Cochlear to buy audiology software firm Sycle

The Australian implant maker said it will use Sycle's software solutions as it continues the rollout of its services in the US.

Hearing implant maker Cochlear has entered an agreement to buy audiology software company Sycle for up to $78 million.

Sydney-based company Cochlear will pay $56 million in cash upfront and then settle the balance over the next three years based on business performance, with the purchase to be funded by existing debt facilities, the company said.

Sycle's cloud-based practice management software for hearing professionals is currently being used by more than 7,000 clinicians in the United States, the United Kingdom, and Canada to streamline marketing, financing, and patient communications.

Based in San Francisco, Sycle has a 70 percent market share in the US industry, according to Cochlear, with Cochlear CEO and president Chris Smith calling the acquisition a "strategic investment".

"Sycle offers a market-leading practice management solution with a product suite that can be expanded to provide a solution for Cochlear implant clinics," Smith said in a statement.

"This acquisition will enable our partners to enhance clinic efficiency, freeing up more time to deliver patient care."

Cochlear provides implantable hearing aid solutions, individually configured for each patient's medical needs.

The company's Cochlear Link product also transfers data to the company in real time to global clinical support staff and repair technicians via the Amazon Web Services (AWS) cloud.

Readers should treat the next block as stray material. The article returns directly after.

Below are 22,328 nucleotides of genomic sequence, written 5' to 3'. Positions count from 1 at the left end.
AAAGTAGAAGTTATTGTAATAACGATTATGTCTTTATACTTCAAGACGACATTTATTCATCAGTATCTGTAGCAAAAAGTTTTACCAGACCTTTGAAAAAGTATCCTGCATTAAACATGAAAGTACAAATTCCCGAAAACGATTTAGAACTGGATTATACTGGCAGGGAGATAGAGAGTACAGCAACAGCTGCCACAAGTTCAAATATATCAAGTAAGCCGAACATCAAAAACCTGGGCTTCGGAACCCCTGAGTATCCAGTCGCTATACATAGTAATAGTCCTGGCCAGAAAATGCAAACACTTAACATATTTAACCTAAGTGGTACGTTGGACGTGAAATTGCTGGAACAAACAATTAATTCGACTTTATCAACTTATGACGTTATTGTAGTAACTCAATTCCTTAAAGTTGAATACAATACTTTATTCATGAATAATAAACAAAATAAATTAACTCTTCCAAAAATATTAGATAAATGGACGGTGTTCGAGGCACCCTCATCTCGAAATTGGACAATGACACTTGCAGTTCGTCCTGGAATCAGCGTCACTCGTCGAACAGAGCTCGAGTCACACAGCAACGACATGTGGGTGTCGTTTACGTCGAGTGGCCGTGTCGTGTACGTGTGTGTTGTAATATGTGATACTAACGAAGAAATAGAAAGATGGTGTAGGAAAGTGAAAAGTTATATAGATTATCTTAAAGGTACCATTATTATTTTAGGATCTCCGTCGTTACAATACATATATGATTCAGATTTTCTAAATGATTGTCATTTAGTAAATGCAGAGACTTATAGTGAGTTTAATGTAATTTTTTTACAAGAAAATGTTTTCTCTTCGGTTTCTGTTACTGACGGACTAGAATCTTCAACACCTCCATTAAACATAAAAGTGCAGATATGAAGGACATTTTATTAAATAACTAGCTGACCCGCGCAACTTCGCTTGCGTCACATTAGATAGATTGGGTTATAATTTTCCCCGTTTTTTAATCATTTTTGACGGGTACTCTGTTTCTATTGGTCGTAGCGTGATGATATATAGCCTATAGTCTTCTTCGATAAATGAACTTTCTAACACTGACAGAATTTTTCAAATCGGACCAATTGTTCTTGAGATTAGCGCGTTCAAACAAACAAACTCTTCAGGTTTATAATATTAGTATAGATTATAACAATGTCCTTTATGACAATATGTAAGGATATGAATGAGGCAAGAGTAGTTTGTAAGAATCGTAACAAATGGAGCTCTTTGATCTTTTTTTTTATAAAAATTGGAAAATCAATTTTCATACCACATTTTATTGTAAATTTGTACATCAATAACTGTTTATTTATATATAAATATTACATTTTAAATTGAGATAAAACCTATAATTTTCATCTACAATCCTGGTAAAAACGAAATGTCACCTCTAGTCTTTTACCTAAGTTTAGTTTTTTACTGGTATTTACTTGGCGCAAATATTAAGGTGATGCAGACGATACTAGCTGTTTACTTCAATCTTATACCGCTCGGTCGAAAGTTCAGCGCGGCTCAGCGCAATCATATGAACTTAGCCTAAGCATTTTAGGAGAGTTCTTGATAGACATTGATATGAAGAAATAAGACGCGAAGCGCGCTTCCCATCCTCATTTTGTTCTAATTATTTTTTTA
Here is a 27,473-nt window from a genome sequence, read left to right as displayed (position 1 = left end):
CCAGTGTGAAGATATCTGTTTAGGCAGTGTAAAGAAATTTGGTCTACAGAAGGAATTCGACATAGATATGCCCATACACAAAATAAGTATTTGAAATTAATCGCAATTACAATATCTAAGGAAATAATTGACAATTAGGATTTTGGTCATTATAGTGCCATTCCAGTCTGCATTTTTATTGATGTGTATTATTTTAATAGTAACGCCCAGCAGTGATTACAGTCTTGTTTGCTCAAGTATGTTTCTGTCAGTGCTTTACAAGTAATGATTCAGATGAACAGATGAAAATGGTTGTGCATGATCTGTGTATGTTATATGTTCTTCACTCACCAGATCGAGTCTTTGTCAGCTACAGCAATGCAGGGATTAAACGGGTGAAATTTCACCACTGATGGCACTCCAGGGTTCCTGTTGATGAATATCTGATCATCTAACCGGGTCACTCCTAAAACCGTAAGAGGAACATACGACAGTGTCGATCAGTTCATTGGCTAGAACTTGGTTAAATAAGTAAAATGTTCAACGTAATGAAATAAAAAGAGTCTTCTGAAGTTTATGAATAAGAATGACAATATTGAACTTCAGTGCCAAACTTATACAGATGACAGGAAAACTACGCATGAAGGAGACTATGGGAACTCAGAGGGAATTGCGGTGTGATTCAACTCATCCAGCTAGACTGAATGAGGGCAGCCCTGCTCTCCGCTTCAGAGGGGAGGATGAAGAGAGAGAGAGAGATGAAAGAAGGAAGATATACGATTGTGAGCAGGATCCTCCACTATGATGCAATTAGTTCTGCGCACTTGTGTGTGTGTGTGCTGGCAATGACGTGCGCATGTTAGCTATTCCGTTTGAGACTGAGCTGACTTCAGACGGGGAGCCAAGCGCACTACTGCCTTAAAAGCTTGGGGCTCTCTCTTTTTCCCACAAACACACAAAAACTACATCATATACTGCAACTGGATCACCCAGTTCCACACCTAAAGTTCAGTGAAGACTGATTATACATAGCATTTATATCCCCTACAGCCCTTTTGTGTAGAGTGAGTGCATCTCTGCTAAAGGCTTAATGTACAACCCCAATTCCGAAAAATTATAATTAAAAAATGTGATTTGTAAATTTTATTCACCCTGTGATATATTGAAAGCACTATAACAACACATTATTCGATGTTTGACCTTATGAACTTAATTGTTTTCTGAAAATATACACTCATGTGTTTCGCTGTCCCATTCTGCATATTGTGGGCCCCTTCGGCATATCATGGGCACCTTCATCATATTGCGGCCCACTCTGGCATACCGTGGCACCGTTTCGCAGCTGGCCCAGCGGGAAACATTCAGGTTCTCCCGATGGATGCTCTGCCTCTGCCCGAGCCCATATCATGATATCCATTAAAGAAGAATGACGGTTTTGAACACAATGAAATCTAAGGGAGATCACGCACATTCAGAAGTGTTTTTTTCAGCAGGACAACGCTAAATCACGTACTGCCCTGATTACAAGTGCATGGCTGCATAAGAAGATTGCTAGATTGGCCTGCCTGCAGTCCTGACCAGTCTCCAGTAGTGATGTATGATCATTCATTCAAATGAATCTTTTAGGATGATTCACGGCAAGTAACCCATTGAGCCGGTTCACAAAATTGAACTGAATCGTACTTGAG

Cochlear began using AWS after it became too slow a process to deliver its clinical software. The delay had been preventing the company from delivering software updates, such as new patch releases, in real time.

"Our clinical software was [previously] distributed on CD, and that took up to four weeks to put the CD into production, to get the CDs produced, and then we'd ship them out to the regions and they are physically shipped out to the clinics," said the company's chief software architect Victor Rodrigues.

"All we need to do now is upload it through our system and just make the software available via a link. Our professionals would go and register and download it."

Cochlear Link now synchronises its data between an outreach centre and a main clinic, meaning that an implant user no longer needs to visit the clinic as their device is analysed remotely.

The company is also looking into applying machine-learning techniques for the future to "analyse the data a little bit more intelligently to assist recipients in their journey", Rodrigues added.

Cochlear reported net profit of AU$189 million for the 2016 financial year, an increase of 30 percent year on year. Cochlear's R&D spend also increased during FY2016 to AU$143 million, representing approximately 12 percent of its sales revenue.

However, the company said it may have to send its R&D overseas as a result of the federal government's tax cuts.

With AAP